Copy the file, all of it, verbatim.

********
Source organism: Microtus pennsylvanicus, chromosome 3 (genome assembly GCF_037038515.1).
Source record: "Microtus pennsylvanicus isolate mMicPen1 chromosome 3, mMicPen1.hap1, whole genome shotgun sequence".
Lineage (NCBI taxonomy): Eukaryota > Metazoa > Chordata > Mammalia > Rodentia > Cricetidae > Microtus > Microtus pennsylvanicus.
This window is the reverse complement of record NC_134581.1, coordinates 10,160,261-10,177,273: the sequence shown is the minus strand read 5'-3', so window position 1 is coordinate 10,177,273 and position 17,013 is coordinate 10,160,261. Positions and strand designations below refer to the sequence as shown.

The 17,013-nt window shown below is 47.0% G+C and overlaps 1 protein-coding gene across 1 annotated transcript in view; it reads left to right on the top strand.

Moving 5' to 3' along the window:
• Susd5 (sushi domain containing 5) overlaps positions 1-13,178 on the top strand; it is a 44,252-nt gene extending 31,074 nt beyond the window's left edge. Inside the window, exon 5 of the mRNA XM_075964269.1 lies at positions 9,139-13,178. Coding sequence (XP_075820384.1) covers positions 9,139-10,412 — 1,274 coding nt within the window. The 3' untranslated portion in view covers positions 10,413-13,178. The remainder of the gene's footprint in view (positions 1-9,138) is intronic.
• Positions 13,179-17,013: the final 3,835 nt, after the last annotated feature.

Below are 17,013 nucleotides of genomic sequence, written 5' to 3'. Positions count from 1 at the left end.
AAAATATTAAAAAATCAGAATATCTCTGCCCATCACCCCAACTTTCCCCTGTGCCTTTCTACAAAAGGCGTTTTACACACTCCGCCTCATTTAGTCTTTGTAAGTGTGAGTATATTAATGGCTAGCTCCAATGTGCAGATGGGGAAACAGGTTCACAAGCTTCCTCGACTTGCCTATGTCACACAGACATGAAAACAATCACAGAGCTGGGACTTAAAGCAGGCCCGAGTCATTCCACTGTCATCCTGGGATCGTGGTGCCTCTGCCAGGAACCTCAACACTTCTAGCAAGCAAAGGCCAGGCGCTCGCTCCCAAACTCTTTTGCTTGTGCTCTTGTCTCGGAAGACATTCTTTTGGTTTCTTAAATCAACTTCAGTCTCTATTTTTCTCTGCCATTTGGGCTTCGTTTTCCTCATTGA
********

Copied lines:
Source organism: Microtus pennsylvanicus, chromosome 3 (genome assembly GCF_037038515.1).
Source record: "Microtus pennsylvanicus isolate mMicPen1 chromosome 3, mMicPen1.hap1, whole genome shotgun sequence".
Lineage (NCBI taxonomy): Eukaryota > Metazoa > Chordata > Mammalia > Rodentia > Cricetidae > Microtus > Microtus pennsylvanicus.
This window is the reverse complement of record NC_134581.1, coordinates 10,160,261-10,177,273: the sequence shown is the minus strand read 5'-3', so window position 1 is coordinate 10,177,273 and position 17,013 is coordinate 10,160,261. Positions and strand designations below refer to the sequence as shown.

The 17,013-nt window shown below is 47.0% G+C and overlaps 1 protein-coding gene across 1 annotated transcript in view; it reads left to right on the top strand.

Moving 5' to 3' along the window:
• Susd5 (sushi domain containing 5) overlaps positions 1-13,178 on the top strand; it is a 44,252-nt gene extending 31,074 nt beyond the window's left edge. Inside the window, exon 5 of the mRNA XM_075964269.1 lies at positions 9,139-13,178. Coding sequence (XP_075820384.1) covers positions 9,139-10,412 — 1,274 coding nt within the window. The 3' untranslated portion in view covers positions 10,413-13,178. The remainder of the gene's footprint in view (positions 1-9,138) is intronic.
• Positions 13,179-17,013: the final 3,835 nt, after the last annotated feature.

Below are 17,013 nucleotides of genomic sequence, written 5' to 3'. Positions count from 1 at the left end.
AAAATATTAAAAAATCAGAATATCTCTGCCCATCACCCCAACTTTCCCCTGTGCCTTTCTACAAAAGGCGTTTTACACACTCCGCCTCATTTAGTCTTTGTAAGTGTGAGTATATTAATGGCTAGCTCCAATGTGCAGATGGGGAAACAGGTTCACAAGCTTCCTCGACTTGCCTATGTCACACAGACATGAAAACAATCACAGAGCTGGGACTTAAAGCAGGCCCGAGTCATTCCACTGTCATCCTGGGATCGTGGTGCCTCTGCCAGGAACCTCAACACTTCTAGCAAGCAAAGGCCAGGCGCTCGCTCCCAAACTCTTTTGCTTGTGCTCTTGTCTCGGAAGACATTCTTTTGGTTTCTTAAATCAACTTCAGTCTCTATTTTTCTCTGCCATTTGGGCTTCGTTTTCCTCATTGA